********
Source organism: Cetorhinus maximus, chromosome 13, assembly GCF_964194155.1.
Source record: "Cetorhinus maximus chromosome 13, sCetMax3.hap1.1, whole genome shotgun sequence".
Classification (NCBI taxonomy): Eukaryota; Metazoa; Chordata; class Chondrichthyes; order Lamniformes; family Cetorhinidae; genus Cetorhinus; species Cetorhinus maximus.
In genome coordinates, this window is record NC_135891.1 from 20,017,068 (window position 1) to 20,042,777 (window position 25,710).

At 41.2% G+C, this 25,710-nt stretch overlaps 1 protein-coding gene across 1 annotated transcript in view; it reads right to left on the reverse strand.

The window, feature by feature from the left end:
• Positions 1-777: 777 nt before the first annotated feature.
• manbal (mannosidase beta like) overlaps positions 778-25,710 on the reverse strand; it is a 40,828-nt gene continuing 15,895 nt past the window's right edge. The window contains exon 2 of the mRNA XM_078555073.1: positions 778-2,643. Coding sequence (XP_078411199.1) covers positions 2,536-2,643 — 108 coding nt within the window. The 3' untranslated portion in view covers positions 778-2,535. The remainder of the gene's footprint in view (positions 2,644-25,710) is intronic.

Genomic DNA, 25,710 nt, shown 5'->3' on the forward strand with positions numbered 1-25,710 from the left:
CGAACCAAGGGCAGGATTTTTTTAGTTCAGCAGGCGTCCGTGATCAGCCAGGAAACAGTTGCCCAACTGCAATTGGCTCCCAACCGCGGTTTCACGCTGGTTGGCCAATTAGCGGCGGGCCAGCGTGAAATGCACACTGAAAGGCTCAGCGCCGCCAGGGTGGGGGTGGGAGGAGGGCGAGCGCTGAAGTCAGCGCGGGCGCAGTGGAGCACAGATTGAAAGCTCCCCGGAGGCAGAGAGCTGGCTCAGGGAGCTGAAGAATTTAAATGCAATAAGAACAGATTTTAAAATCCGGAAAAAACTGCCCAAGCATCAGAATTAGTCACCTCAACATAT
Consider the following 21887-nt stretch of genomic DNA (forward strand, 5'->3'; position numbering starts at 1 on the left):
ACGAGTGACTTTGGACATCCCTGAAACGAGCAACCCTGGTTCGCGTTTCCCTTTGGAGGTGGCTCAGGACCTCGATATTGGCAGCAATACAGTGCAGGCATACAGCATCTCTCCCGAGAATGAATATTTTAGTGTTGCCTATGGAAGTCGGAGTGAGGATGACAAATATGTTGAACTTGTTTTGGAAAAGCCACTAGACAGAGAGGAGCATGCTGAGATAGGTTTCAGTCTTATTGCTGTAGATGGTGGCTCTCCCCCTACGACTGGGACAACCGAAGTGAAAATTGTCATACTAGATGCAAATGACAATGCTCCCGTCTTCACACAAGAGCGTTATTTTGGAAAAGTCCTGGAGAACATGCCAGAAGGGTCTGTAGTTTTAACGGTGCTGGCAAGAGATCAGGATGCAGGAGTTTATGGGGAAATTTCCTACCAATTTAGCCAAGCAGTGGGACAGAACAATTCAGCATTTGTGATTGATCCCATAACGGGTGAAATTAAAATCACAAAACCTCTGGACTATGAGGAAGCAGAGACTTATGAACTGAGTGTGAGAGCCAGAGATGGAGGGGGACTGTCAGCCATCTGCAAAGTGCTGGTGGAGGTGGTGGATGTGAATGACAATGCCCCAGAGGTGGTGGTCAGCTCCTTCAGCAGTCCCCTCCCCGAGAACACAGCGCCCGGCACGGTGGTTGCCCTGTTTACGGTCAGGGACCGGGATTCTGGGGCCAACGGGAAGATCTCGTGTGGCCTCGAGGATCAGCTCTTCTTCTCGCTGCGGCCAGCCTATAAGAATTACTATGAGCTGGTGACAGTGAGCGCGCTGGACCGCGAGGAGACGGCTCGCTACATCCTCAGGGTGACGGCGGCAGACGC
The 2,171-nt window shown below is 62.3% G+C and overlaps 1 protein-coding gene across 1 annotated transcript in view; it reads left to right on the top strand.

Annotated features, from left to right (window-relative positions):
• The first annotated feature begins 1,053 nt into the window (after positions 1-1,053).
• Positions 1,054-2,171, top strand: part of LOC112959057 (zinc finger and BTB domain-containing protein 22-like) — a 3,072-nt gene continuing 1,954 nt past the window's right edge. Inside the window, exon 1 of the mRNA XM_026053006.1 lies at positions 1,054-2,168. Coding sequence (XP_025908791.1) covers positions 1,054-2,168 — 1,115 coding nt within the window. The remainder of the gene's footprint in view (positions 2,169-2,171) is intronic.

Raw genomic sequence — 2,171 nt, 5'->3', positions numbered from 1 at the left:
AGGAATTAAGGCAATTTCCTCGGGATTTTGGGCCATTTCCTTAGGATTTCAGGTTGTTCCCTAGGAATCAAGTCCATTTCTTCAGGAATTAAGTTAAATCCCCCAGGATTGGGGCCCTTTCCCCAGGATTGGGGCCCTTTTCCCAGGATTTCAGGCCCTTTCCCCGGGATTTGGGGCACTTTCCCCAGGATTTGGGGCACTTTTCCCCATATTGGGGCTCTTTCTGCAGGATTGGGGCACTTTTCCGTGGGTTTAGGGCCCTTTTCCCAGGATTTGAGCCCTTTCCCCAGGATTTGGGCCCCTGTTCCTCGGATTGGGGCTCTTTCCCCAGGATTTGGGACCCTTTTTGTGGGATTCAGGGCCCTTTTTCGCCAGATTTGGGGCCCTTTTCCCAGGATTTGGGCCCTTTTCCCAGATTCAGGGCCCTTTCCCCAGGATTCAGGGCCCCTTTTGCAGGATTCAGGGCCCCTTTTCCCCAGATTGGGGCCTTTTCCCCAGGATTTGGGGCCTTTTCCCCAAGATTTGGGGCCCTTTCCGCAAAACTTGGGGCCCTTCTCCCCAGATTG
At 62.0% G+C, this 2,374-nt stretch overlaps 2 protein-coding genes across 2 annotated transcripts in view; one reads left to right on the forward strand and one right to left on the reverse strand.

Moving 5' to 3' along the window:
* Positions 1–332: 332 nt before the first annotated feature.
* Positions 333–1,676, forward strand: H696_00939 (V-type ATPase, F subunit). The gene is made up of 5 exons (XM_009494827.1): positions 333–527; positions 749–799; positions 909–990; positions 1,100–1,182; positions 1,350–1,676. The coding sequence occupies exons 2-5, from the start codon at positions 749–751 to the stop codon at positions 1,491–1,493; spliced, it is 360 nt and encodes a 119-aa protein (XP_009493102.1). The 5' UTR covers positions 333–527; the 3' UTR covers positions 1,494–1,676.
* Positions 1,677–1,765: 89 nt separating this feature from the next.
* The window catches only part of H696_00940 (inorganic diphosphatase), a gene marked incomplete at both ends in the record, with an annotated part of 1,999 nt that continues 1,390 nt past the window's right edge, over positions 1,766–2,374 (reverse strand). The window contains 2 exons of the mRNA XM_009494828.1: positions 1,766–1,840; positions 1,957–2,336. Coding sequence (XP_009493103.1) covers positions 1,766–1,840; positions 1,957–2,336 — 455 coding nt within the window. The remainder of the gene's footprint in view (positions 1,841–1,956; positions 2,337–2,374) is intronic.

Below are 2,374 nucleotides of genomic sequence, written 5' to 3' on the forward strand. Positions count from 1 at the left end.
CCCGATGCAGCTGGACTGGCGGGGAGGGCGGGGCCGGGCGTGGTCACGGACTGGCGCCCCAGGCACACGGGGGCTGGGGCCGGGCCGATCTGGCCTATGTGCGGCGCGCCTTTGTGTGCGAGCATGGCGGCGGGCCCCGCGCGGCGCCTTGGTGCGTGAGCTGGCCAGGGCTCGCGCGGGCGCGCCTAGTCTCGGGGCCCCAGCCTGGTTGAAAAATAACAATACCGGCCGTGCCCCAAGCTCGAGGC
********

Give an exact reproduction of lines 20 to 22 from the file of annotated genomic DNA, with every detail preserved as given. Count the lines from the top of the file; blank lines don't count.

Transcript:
Moving 5' to 3' along the window:
* Positions 1–332: 332 nt before the first annotated feature.
* Positions 333–1,676, forward strand: H696_00939 (V-type ATPase, F subunit). The gene is made up of 5 exons (XM_009494827.1): positions 333–527; positions 749–799; positions 909–990; positions 1,100–1,182; positions 1,350–1,676. The coding sequence occupies exons 2-5, from the start codon at positions 749–751 to the stop codon at positions 1,491–1,493; spliced, it is 360 nt and encodes a 119-aa protein (XP_009493102.1). The 5' UTR covers positions 333–527; the 3' UTR covers positions 1,494–1,676.